With facial recognition it is possible to put rules in place. For example they could require that the software only put forth a match when there is less than 1% chance of a false positive. Now that might drive the false negative rate to 20% and they'll miss a lot of suspects, you'd need to balance the two. But whatever metrics they choose if they enforce them then there won't be any bias by race. If the software performs better for some and worse for others then the chances of catching a suspect who is one of the "worse for others" will be less because their false negative rate would be higher. Which will cause the police to put pressure on the developers to fix that shortcoming and make it work equally well across all races.
Facial recognition advertisements require only that you have eyes, while beacons require 1) you are carrying a phone that supports them 2) it has bluetooth enabled 3) it is running an app that can interpret them.
It can't be trigged by paying with Apple Pay (which uses NFC not bluetooth) so that test must have involved running an app of some sort. i.e. you would have to deliberately opt in.
It is the storage and widespread use of facial matching that makes it terrible. Its fine on an iPhone, since the data it uses to match your face is stored in a secure area of the phone and never leaves the phone (if you backup and restore a phone via iCloud, you have to re-train it recognize you) An Android phone that did similar and made sure Google couldn't get their dirty paws on your picture would also be fine.
The terrible thing is when companies/governments that have a picture of your face along with name (i.e. Facebook, DMV, customs) use it for uses you never intended and have no control over, like Facebook trying to tag you in pictures you didn't post - or maybe even aren't on Facebook - or governments using it for surveillance and tracking your every move.
No doubt if Google has your photo and matching name they'll be wanting to set up cameras in meatspace for Minority Report like maximally invasive advertising that will shout at you as you walk by "hey DougS, you searched for jeans 31 days ago, come on in to Eddie Bauer and check out our selection of jeans, if you buy in the next 30 minutes we'll give you 20% off!"
Yep. Conspiracies like "who shot JFK" can have their secrets kept if only a handful of people were involved. Conspiracies like "we didn't go to the Moon" are impossible because thousands of people can't keep a secret. I doubt you could get them to keep it secret for a year, let alone 50.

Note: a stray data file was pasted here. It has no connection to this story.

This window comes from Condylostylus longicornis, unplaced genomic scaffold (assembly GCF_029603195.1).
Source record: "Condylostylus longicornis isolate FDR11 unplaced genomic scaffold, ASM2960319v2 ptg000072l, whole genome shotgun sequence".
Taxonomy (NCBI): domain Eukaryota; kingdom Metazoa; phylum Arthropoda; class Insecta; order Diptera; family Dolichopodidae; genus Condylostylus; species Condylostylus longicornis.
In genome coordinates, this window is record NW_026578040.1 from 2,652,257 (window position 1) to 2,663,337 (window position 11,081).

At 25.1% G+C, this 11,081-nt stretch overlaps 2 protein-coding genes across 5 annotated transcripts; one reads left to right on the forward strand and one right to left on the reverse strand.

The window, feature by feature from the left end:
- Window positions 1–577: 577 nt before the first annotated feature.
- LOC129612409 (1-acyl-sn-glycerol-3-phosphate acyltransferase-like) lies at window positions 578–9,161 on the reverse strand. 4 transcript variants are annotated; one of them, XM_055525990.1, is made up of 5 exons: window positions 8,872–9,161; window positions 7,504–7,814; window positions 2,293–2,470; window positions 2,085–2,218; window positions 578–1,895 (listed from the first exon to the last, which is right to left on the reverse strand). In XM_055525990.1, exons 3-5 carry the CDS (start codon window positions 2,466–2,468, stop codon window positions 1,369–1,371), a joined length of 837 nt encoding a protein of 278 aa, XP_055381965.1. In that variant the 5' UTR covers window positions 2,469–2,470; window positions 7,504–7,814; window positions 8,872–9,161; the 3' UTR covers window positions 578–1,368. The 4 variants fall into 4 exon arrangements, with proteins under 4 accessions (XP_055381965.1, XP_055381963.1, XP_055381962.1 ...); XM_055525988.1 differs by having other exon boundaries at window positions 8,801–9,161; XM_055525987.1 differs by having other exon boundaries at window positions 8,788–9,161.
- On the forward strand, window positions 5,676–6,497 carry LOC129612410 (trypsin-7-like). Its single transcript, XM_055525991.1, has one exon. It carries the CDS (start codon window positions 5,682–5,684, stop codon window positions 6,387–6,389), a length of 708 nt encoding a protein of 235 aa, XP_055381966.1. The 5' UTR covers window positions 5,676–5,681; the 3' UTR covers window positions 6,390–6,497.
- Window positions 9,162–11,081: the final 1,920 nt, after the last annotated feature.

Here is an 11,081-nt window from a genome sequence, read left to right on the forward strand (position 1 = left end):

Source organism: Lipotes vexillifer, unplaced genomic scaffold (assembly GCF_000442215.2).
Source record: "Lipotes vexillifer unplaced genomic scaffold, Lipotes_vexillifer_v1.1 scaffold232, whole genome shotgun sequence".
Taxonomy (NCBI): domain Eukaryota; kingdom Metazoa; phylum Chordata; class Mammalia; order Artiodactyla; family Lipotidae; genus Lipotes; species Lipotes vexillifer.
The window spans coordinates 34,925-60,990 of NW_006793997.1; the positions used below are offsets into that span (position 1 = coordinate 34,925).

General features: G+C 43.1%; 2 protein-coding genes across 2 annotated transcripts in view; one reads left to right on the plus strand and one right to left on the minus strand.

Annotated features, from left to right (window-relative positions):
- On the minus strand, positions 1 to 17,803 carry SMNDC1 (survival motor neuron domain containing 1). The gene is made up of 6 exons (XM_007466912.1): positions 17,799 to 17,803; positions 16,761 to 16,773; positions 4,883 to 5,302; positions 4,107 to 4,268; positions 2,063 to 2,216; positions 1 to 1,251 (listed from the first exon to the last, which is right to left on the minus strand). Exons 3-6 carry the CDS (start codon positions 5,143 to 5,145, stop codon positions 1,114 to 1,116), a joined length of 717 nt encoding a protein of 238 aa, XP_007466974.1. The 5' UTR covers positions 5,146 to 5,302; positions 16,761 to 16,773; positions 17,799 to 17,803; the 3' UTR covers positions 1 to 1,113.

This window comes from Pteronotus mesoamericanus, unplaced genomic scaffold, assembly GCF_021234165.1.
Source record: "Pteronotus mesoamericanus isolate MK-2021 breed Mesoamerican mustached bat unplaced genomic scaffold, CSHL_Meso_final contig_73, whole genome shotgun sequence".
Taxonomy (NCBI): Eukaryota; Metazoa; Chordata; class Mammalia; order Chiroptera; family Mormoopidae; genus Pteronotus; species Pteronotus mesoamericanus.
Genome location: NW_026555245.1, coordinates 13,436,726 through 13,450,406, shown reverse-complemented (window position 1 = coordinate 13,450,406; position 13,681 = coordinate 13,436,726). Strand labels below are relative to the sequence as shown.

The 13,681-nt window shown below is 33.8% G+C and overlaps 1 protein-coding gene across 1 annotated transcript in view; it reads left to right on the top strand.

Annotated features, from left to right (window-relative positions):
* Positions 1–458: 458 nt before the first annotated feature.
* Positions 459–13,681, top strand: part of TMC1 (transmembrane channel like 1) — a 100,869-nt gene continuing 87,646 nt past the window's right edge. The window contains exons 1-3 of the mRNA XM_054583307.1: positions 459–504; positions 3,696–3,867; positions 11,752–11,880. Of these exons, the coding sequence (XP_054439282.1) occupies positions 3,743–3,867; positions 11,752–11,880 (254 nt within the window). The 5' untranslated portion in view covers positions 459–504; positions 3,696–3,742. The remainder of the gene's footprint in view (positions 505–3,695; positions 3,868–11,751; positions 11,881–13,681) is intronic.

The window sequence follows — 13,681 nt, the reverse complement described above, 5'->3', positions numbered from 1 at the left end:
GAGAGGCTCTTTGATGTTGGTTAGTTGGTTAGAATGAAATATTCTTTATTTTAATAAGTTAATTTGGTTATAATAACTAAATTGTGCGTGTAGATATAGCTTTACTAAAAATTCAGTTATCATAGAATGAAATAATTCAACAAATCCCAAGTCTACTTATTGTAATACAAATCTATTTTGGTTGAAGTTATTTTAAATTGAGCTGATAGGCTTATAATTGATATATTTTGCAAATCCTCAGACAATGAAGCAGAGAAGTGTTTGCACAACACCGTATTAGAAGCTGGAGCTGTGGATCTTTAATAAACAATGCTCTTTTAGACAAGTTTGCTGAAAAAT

Not to mention that if Russia even suspected the slightest chance it was faked, they would have made sure to fly something over the site in the early 1970s and take pictures exposing the lie. The mileage the Soviet propaganda machine could have got out of that would be worth almost any expense.
When China or India or a commercial enterprise like Blue Origin is preparing to visit the Moon and puts a satellite into low orbit with high resolution cameras to pick the best landing spot. And incidentally takes high resolution pictures of the landing site, complete with lander base, flag and rover - with tracks and footprints still visible if the resolution is high enough since there is no erosion. Well maybe a little from solar wind but not enough to wear away the footprints in only 50 years.
Yes, I was talking about Google inventing their own search, rather than buying the tech elsewhere as they have with all their other successful and/or long lasting products.
It is pointless to argue about who created a product category. Who invented the "PC", was it IBM, was it Apple, was it Altair? Altair brought it to the ultra geek hobbyist, then Apple brought it to the mass consumer market, then finally IBM (and Microsoft) brought it to the world. Regardless of other "search" applications, Google is the one who brought it to the world to the extent that it became a verb. Nobody ever said "I'll have to altavista that", let alone "I'll have to ask Jeeves".
Rather then purchased it, it is obviously going to be one of those Google projects that stays in beta for a few years, then gets axed with little fanfare. The only thing Google invented themselves that survived in the long term is search. All the rest of their long lived offerings like advertising, Android, Maps, etc. they bought.
I have no problem using my personal phone for work (i.e. receiving work related calls on it) since I've ALWAYS done that and have refused any attempts to have me carry a second phone, but I'm not bringing it overseas and having it subject to a search let alone spyware installation. I'd set up a number via skype, rent a burner phone while I'm there and tell work to call me via that skype number. Then I'll turn in my charges for the burner phone rental and skype bill as expenses when I return.
I'll tell them that's what I plan to do ahead of time - if they don't approve then I'll quit the day I was scheduled to leave on the trip and leave them screwed and scrambling to find someone else to do whatever it was I was supposed to travel for.
Well by the time the 4 year olds are 14 where today's parents are worried their teens are sexting, maybe 2029's parents of teens will figure there's no point to worrying about whether they share real naked pictures since everyone will be able to download a simple app on their phone to nudify them anyway.
Well to be fair if someone told me 20 years ago the amount of personal information and tracking that the average person would face in 2019, I'd have told them they need to lay off the conspiracy theories and quit viewing 1984 as a documentary.
It is a more difficult task to explain this to people in a way that doesn't make them think you be a loon.